NEW FAIR LOGO
We are 100% organic and fair trade as well as bean to bar and we apply our new FAIR hand sign. We are a member of the World Fair Trade Organization (WFTO). The WFTO will audit our entire business according to its fair-trade guidelines. 100% fair trade, without mass balance supply chain application, which we think is less than ideal.
Josef Zotter: “In my opinion, the FAIRTRADE certification is generally a good idea and certainly better than no oversight at all, but I want my customers to be able to buy chocolate and know that it contains exactly what it says on the wrapper.”
New paths: our commitment to fair trade and transparency
The new chocolate season is starting – and we are walking down new paths of development. We are evolving in line with our strong and exclusive commitment to fair-trade practices, which are only possible through full transparency. Farmers have to be compensated fairly for their hard work so that customers at the other end of the production and supply chain can enjoy the fruits of their labor with a clear conscience.
But that’s not enough – the chocolate also has to offer a flavor superior to garden-variety alternatives, otherwise there is no sustainable incentive at all for more responsible consumer behavior. This is why getting to know the source and producer of any given ingredient is an absolute priority to Zotter in his quest to foster excellent direct trade relations. We are proud of the fact that our partners know exactly who they work for. This nurtures mutual trust and opens doors to the most exclusive and superior raw materials. A win-win situation for everyone from farmer to customer. However, this is only the case with physical traceability and not with mass balance.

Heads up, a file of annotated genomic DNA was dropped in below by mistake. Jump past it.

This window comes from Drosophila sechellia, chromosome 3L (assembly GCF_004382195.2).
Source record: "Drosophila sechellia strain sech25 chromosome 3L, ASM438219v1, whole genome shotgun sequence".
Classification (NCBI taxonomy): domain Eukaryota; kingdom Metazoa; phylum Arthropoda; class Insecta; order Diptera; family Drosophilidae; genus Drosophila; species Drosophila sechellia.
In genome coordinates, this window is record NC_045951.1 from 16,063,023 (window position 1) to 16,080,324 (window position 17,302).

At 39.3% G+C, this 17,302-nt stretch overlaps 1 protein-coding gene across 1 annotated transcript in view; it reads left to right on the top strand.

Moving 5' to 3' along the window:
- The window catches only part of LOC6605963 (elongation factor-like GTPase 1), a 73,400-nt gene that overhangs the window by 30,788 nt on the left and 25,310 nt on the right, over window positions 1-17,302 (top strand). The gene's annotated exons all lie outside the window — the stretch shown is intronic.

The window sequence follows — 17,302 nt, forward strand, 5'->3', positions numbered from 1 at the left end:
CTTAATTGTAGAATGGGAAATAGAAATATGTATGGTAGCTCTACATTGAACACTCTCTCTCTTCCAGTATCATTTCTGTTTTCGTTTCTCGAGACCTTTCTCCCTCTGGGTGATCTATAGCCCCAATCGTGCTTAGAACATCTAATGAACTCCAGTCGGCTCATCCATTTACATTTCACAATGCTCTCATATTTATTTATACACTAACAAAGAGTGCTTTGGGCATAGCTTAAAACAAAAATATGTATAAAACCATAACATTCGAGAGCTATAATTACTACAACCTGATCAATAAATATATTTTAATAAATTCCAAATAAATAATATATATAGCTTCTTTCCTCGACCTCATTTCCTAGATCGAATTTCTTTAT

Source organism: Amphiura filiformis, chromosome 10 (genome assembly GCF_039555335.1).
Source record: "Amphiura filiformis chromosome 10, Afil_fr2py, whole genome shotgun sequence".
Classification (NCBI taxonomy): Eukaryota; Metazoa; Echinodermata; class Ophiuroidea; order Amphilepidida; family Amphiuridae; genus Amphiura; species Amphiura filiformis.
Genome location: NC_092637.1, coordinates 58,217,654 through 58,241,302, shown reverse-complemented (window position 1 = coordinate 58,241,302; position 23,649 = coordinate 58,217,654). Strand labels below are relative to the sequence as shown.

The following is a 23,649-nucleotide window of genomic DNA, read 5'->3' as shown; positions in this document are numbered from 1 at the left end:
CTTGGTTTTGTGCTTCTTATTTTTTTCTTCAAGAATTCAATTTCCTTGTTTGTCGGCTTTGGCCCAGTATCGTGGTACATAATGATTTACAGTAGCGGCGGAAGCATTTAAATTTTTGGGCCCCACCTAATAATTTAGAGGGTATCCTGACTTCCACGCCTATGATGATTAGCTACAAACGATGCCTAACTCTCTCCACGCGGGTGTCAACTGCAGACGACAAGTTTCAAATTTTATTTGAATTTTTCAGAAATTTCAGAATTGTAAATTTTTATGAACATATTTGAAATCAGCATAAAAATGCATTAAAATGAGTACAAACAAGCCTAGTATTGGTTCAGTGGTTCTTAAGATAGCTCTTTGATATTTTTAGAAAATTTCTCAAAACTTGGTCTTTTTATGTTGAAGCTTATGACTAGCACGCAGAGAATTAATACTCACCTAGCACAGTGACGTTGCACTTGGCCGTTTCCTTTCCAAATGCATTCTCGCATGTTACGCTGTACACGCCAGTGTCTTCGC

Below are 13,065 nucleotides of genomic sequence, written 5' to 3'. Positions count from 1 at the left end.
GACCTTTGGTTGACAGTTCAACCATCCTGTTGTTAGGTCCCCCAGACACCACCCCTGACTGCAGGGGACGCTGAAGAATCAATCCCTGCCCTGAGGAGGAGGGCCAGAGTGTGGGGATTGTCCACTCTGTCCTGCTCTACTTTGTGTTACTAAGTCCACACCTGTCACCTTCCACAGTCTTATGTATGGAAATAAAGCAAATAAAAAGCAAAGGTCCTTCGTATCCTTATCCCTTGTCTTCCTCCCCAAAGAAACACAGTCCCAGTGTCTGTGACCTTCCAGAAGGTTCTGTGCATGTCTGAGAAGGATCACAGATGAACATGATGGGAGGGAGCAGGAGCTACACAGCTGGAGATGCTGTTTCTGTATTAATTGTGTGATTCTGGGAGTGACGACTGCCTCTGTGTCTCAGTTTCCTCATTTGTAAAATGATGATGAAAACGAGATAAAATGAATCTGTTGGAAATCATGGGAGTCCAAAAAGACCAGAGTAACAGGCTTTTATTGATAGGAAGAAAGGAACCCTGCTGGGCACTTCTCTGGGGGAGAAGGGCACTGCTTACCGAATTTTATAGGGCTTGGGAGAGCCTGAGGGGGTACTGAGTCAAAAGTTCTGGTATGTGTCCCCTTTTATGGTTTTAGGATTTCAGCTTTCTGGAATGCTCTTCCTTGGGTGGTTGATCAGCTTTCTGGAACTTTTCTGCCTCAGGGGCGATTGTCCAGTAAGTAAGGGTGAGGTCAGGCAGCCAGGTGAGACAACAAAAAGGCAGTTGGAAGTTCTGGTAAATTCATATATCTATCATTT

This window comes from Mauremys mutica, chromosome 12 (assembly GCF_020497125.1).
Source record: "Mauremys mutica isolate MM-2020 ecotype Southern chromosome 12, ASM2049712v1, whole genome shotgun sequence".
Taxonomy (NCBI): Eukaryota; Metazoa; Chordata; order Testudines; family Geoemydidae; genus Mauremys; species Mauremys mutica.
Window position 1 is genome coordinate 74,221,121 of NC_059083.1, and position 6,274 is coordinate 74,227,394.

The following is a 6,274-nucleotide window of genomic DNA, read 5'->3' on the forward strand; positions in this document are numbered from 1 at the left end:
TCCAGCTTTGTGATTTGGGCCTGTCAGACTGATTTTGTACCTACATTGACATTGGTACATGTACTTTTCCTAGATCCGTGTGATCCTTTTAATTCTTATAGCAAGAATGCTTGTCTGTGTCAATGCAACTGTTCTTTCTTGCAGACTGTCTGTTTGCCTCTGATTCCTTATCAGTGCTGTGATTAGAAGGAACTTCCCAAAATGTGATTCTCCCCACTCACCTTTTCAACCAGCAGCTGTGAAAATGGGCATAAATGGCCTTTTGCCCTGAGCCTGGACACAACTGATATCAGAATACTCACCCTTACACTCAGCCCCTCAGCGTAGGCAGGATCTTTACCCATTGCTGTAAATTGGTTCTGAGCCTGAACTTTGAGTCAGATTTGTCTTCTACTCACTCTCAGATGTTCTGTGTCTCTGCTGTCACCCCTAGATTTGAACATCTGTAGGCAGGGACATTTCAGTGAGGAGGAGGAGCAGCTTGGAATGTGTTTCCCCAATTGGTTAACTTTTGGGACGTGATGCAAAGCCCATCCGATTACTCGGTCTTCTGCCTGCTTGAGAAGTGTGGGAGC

Mass balance: how it works and why we don’t need it
The goal is, of course, for every single product on earth to be traded fairly, which is why FAIRTRADE is accessing ever bigger markets to make fair-trade products more accessible to consumers. This is great in principle. However, this process necessitates compromise and this leads us to the mass balance supply chain model. It means, in a nutshell, that the general amount of ingredients needed for any given fair-trade product have to show a fair-trade certification, but that doesn’t mean they are IN the actual end product, as it is allowed to mix them during processing. Here’s an example: a chocolate producer buys fair-trade cocoa for 10 bars of chocolate and conventional, uncertified cocoa for 90 bars. The cocoa is mixed, 100 bars are produced. 10 of those bars carry the FAIRTRADE logo, even though, in theory, each of the 100 bars could contain 10% fair-trade and 90% uncertified cocoa beans. We don’t approve of this method. We are a quality chocolate producer with a focus on transparency, and this is anything but. We believe that customers who buy fair-trade products and are willing to pay a higher price for them should get a guarantee that those products contain fair-trade ingredients. Mass-balanced products usually carry a disclaimer but that’s not enough for us. We want to offer clarity and transparency to our customers and therefore enforce physical traceability, which allows us to guarantee that it is in it, what’s stated on the packaging.